It was one of those moments of serendipity when a very good idea comes to mind while performing a mundane chore on one of those very cold afternoons. I was folding my laundry when I came across a favorite old funny pair of soft, woolen socks that had seen much better days. "I should toss these out," I told myself. But I hesitated, like I so often do over socks made from wonderful, warm, soft wool that are--save for one little spot on the heel--perfectly fine. And yet, that one little thin spot made them useless for protecting the back of my heel in my winter shoes.
A few hours later, I was back at my desk, typing away on the computer with cold hands and wrists--like you, I keep my thermostats down to save on the fuel bill. My hands were getting cold and stiff in the less then balmy room...and I kept tugging on the sleeve of my fleece pullover, trying to cover my wrists that always seem exposed. I was growing more miserable by the minute...But how can one wear gloves and type, or write, or dial a phone?
That's when the idea came to me: those soft, old warm socks could live a long and happy second life as "wristies" ... keeping my hands and wrists warm while I work on my computer, read a book in the evening, or knit a new sweater.
I grabbed the scissors, pulled the socks from the rag draw and in 5 minutes I had warm hands...and what a difference it made for the rest of my day!
It's hard to explain just how much warmer I felt all over, once my hands and arms were warm--and how much easier the workday goes by when I feel comfy instead of chilly and cranky.
Try it and you'll agree: warm hands make a happy heart!
To make your own: cut about 2 inches off the toe of an old warm sock--but be conservative--you can always trim off more if they are too long.
Next, cut a small slit in the center of the heel for your thumb. Don't bother binding off the cut edges--unless the fabric tends to unravel easily. (Click on the image to view a larger version if you like) I have been using my "new" wristies for a couple of weeks now and I
still have not bothered to bind off the cut edges. The cut edges are
just fine...just a few loose threads that are easily dispatched.
Yes, these are funky, but they make winter work so much more tolerable that I would not hesitate to wear them out and about when needed.
Don't have any old socks to recycle? Just type "wristies" into your favorite search engine...and you'll find lots of choices.
Over the past couple of hours the temperature crawled toward then just above freezing. In the sunshine the water in the birdbath has melted a flock of chickadees stops by and they take turns sipping and bathing.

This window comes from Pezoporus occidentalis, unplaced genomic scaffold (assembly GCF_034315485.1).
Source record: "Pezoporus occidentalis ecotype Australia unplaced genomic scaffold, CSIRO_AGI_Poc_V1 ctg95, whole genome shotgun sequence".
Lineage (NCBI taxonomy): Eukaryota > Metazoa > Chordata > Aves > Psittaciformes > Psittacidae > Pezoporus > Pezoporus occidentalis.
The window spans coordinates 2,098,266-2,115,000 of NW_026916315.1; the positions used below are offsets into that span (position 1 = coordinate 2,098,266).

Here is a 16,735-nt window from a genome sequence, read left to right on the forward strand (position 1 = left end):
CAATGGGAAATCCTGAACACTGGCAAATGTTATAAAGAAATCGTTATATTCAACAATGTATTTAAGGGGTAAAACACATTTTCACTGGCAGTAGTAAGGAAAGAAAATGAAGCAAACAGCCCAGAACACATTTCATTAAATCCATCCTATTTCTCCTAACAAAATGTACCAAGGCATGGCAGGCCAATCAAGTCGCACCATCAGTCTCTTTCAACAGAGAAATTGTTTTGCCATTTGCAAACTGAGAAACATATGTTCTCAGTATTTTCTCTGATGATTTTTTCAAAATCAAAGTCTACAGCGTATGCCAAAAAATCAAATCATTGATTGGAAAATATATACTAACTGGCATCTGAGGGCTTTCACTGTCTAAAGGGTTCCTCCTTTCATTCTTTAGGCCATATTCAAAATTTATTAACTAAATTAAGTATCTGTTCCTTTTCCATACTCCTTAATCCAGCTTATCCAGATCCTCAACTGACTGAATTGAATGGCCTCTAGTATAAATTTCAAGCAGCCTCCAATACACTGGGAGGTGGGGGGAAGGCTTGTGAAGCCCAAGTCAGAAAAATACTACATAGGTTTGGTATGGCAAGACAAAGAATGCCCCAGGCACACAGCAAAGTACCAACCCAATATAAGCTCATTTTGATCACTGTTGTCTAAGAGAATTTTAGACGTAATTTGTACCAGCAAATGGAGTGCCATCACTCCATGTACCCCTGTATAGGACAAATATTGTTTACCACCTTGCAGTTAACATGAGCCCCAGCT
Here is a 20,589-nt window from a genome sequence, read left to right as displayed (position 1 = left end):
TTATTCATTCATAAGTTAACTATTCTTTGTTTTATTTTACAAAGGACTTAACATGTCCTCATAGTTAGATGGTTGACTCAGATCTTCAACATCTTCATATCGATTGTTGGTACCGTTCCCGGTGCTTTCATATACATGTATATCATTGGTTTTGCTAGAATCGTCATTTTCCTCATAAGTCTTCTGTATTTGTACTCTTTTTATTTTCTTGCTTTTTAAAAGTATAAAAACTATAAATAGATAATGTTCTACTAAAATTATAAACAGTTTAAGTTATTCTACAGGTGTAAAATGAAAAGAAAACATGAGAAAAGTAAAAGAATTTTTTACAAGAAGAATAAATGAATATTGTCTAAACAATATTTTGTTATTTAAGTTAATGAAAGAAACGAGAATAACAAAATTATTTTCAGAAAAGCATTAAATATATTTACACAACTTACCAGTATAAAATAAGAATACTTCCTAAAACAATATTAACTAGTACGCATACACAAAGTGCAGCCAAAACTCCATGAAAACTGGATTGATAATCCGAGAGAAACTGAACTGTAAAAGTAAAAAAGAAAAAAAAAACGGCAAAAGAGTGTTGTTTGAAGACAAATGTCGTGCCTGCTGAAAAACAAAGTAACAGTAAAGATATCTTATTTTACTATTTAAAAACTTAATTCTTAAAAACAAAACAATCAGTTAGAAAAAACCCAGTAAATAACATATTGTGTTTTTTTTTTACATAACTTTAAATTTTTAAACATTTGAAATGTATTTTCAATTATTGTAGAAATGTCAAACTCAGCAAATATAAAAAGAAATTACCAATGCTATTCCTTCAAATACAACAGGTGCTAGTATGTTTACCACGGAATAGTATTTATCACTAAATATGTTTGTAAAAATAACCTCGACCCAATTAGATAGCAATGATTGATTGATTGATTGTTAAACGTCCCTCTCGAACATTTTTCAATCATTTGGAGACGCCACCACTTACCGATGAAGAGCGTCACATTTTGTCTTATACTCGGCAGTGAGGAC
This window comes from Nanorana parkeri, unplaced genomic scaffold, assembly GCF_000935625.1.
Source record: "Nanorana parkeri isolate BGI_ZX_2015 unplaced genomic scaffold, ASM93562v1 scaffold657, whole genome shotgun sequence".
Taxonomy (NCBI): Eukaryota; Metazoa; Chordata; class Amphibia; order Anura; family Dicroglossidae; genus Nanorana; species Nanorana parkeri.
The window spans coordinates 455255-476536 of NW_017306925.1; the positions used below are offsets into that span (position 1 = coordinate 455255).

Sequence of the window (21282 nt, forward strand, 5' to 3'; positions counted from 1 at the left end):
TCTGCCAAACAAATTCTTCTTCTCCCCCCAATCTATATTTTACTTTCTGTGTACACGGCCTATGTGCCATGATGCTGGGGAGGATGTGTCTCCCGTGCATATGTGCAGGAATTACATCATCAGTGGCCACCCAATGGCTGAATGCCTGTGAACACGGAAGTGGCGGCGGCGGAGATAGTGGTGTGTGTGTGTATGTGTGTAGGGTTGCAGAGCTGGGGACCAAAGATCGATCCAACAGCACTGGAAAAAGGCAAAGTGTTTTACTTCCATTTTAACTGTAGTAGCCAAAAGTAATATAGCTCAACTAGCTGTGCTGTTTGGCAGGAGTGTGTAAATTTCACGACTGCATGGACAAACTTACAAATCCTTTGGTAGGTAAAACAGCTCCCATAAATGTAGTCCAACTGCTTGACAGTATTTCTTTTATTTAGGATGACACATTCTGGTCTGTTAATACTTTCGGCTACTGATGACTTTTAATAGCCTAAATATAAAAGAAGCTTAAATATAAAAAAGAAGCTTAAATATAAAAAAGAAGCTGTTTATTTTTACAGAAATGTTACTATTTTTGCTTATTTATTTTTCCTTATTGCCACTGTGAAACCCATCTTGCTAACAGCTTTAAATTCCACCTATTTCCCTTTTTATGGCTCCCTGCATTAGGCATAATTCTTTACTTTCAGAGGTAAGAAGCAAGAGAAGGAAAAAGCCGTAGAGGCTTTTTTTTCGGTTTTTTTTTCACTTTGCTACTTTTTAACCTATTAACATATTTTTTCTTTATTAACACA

i didn't wish to chance disturbing them water is a precious find for birds in winter so no photo. Sharing an old sketch instead
It's rare that we have long stretches of grey winter weather. Storms come, leave their offerings usually white in nature then get blown out to sea or down east. One needs good sunglasses in January around here.
Clarification: i do not consider a 2-3-5 day snow event "grey weather."
And, you know me...even if it was grey for a whole week, i'd be the silly one walking around with a grin on my face.
Don't get me wrong. i also smile when a fresh high streams in from the north and leaves us with stellar skies brisk, frosty air and then these:
Last weekend i was at Greenwood. It was cold. No, make that cold. air temperatures were in the teens and 40-50 mph wind gusts. The wind will get you every time nips at your fingers the instant you take gloves off and penetrates all but the best winter gear...unless you need to herd swans.
Greenwood covers 28 acres of garden and tended woodland. There's also a fun bunch of goats, geese, ducks, chickens, and a pair of swans living there. The garden and its animals are surrounded by 2000 +acres of woodlands where lots of other critters--some being predators--live. In the past, our old swans new to come up to the barn and pens for food and water when the ponds freeze over but those grand old birds are gone, and new ones were adopted this past spring. i was nervous for these new birds who love the ponds, even when frozen (this photos was taken when i was at Greenwood in November, when the ponds were still open)
so i thought i'd round them up and walk them back up to the barn. Only one problem: the swans thought otherwise and swans have wings. They humored me and slowly walked about 20 yards up the path then, with no effort at all took flight and glided back down the hill. After performing this exercise twice i was very warm inside my hooded coat insulated wellies, and waterproof gloves. By the time i gave up, the sun had gone down and i was reminded: even on a moonless night a snowy landscape never gets dark and on that ice and snow covered pond the swans would see any coyote that may come their way.
And, they have wings.
Those young swans can take flight with remarkable ease no long, running start the way our grand old birds used to do.
We've enjoyed a winter of beautiful snowfall. Only one snow-rain-into-ice event, so far. And after a light snow, this sweet little dogwood could double as an apple tree in bloom: